Bradford school finds dramatic way to raise Literacy levels

Students and teachers at a Bradford School have found an innovative way to improve their knowledge of English by using drama to boost their skills and attainment.

Carlton Bolling College joined forces with Bradford-based theatre company Freedom Studios in a project to try out new techniques and ways of learning to help accelerate the academic achievement of key groups in the school - New to English/English as an additional language (EAL) learners, students currently below national targets - and improve attendance.

Three groups of students took part and each showed improvement beyond that of other students of similar background and educational ability. In some cases, students improved their English Language by three levels, while others whose initial low English skills meant they could not be assessed had reached Level 2 by the end of the six-weeks of workshops and were in mainstream education.

The work was funded by CapeUK, the Arts Council ‘bridge’ organisation for Yorkshire and the Humber, and Bradford Council’s Education Achievement Service.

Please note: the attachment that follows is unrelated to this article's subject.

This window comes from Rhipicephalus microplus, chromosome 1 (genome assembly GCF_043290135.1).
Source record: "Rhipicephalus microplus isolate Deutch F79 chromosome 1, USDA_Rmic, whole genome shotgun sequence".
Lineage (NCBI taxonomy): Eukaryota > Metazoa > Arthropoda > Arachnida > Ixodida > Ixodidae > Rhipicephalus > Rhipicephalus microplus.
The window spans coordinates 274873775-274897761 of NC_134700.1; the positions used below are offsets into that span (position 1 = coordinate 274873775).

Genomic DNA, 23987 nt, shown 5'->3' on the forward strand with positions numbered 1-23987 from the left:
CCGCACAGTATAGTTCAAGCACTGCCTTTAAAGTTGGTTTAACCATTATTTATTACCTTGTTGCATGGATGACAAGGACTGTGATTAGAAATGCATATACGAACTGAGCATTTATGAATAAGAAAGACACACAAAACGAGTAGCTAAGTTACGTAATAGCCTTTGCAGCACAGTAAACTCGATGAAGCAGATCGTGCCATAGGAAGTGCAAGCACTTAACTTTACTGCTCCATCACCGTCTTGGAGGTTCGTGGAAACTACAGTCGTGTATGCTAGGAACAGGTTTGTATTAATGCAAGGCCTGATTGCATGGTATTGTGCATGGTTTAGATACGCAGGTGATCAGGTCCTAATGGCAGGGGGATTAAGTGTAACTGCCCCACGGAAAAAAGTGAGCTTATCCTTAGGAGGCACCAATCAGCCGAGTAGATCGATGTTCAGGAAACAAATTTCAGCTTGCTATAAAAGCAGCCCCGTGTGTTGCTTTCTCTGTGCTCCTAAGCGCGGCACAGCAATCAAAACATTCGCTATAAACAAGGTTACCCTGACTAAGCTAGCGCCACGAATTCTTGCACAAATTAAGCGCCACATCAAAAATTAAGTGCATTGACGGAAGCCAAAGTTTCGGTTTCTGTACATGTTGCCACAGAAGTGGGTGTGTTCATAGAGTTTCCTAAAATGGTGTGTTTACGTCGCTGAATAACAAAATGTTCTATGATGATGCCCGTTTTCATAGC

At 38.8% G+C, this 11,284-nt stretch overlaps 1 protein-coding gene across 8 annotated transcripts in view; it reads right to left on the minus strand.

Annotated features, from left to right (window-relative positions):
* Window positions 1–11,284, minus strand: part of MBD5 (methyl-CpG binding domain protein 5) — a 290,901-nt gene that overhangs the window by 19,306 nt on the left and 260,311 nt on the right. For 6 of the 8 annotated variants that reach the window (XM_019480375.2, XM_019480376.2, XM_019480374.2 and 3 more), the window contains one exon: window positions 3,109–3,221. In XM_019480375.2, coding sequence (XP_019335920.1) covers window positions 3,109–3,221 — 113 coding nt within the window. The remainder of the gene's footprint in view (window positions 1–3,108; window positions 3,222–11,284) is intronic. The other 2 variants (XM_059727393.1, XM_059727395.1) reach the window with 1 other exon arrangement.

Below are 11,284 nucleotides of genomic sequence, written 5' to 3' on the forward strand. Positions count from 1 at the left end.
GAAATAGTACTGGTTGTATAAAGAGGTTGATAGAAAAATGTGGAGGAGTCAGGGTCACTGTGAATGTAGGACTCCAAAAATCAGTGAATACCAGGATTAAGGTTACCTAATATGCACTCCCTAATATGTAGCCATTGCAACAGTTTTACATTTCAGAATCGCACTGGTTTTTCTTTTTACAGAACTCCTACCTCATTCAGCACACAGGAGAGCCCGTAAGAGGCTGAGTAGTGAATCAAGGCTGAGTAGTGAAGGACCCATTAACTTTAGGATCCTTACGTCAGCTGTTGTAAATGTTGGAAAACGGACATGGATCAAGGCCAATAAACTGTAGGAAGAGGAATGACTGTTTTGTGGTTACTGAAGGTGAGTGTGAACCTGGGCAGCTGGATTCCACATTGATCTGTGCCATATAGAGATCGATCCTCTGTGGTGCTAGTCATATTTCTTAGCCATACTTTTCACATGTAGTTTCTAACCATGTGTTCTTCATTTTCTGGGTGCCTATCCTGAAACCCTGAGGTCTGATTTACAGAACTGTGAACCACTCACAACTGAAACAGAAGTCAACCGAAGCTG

The project involved performing arts workshops with the three different pupil groups over a six month period. Two experienced theatre directors and youth theatre leaders were employed via Freedom Studios to lead the workshops, using tried and tested performing arts techniques, although everything was a new experience for the pupils involved and activities were tailored to their needs.

Carlton Bolling College were fully committed to the work through direct senior management support from the school’s leadership team and the secondment to the project of the Assistant Head of English.

Following the project’s success, the school has adapted its curriculum to include drama as an engagement tool in other subject areas. It has also incorporated drama as a key element with newly-arrived students who have limited knowledge of English.

The work was funded by CapeUK as part of its Arts Council England ‘bridge’ role linking schools with arts, culture and heritage. Sarah Mumford, CapeUK’s Programmes Director, said the results showed the benefits of finding new ways of bringing different experiences to young people who frequently find it difficult to become involved with arts and culture.

Report can be viewed here



Published: 11/06/2014
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Contact: Communications Team

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